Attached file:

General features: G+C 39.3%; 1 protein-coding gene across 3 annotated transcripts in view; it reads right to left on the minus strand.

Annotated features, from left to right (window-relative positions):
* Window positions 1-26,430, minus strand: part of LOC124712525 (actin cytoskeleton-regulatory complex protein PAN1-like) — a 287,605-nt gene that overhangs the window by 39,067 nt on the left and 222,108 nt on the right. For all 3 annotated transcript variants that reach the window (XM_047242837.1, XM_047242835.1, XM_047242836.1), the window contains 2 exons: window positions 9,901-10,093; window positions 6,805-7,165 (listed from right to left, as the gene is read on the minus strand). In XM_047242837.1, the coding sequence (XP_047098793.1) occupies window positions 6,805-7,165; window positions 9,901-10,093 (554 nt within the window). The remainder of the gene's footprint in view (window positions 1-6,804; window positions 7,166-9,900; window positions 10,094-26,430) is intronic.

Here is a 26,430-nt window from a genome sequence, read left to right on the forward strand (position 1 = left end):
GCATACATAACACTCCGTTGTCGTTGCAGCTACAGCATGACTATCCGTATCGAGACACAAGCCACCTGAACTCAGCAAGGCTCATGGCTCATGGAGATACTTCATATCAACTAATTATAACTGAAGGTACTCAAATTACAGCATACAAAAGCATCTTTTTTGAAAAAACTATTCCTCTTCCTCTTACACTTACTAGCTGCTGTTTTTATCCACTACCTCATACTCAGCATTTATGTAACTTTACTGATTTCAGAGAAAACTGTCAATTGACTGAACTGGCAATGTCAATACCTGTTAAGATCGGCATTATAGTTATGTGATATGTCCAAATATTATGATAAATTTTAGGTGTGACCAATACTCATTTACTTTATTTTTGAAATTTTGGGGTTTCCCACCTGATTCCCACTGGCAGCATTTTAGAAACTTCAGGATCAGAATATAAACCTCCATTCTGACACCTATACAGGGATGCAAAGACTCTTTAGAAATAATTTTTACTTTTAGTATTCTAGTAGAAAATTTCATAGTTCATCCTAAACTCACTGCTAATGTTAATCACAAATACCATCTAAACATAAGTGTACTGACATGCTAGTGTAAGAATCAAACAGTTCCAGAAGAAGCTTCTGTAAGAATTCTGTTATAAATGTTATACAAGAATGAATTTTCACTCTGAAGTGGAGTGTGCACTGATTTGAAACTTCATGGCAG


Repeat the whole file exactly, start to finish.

General features: G+C 39.3%; 1 protein-coding gene across 3 annotated transcripts in view; it reads right to left on the minus strand.

Annotated features, from left to right (window-relative positions):
* Window positions 1-26,430, minus strand: part of LOC124712525 (actin cytoskeleton-regulatory complex protein PAN1-like) — a 287,605-nt gene that overhangs the window by 39,067 nt on the left and 222,108 nt on the right. For all 3 annotated transcript variants that reach the window (XM_047242837.1, XM_047242835.1, XM_047242836.1), the window contains 2 exons: window positions 9,901-10,093; window positions 6,805-7,165 (listed from right to left, as the gene is read on the minus strand). In XM_047242837.1, the coding sequence (XP_047098793.1) occupies window positions 6,805-7,165; window positions 9,901-10,093 (554 nt within the window). The remainder of the gene's footprint in view (window positions 1-6,804; window positions 7,166-9,900; window positions 10,094-26,430) is intronic.

Here is a 26,430-nt window from a genome sequence, read left to right on the forward strand (position 1 = left end):
GCATACATAACACTCCGTTGTCGTTGCAGCTACAGCATGACTATCCGTATCGAGACACAAGCCACCTGAACTCAGCAAGGCTCATGGCTCATGGAGATACTTCATATCAACTAATTATAACTGAAGGTACTCAAATTACAGCATACAAAAGCATCTTTTTTGAAAAAACTATTCCTCTTCCTCTTACACTTACTAGCTGCTGTTTTTATCCACTACCTCATACTCAGCATTTATGTAACTTTACTGATTTCAGAGAAAACTGTCAATTGACTGAACTGGCAATGTCAATACCTGTTAAGATCGGCATTATAGTTATGTGATATGTCCAAATATTATGATAAATTTTAGGTGTGACCAATACTCATTTACTTTATTTTTGAAATTTTGGGGTTTCCCACCTGATTCCCACTGGCAGCATTTTAGAAACTTCAGGATCAGAATATAAACCTCCATTCTGACACCTATACAGGGATGCAAAGACTCTTTAGAAATAATTTTTACTTTTAGTATTCTAGTAGAAAATTTCATAGTTCATCCTAAACTCACTGCTAATGTTAATCACAAATACCATCTAAACATAAGTGTACTGACATGCTAGTGTAAGAATCAAACAGTTCCAGAAGAAGCTTCTGTAAGAATTCTGTTATAAATGTTATACAAGAATGAATTTTCACTCTGAAGTGGAGTGTGCACTGATTTGAAACTTCATGGCAG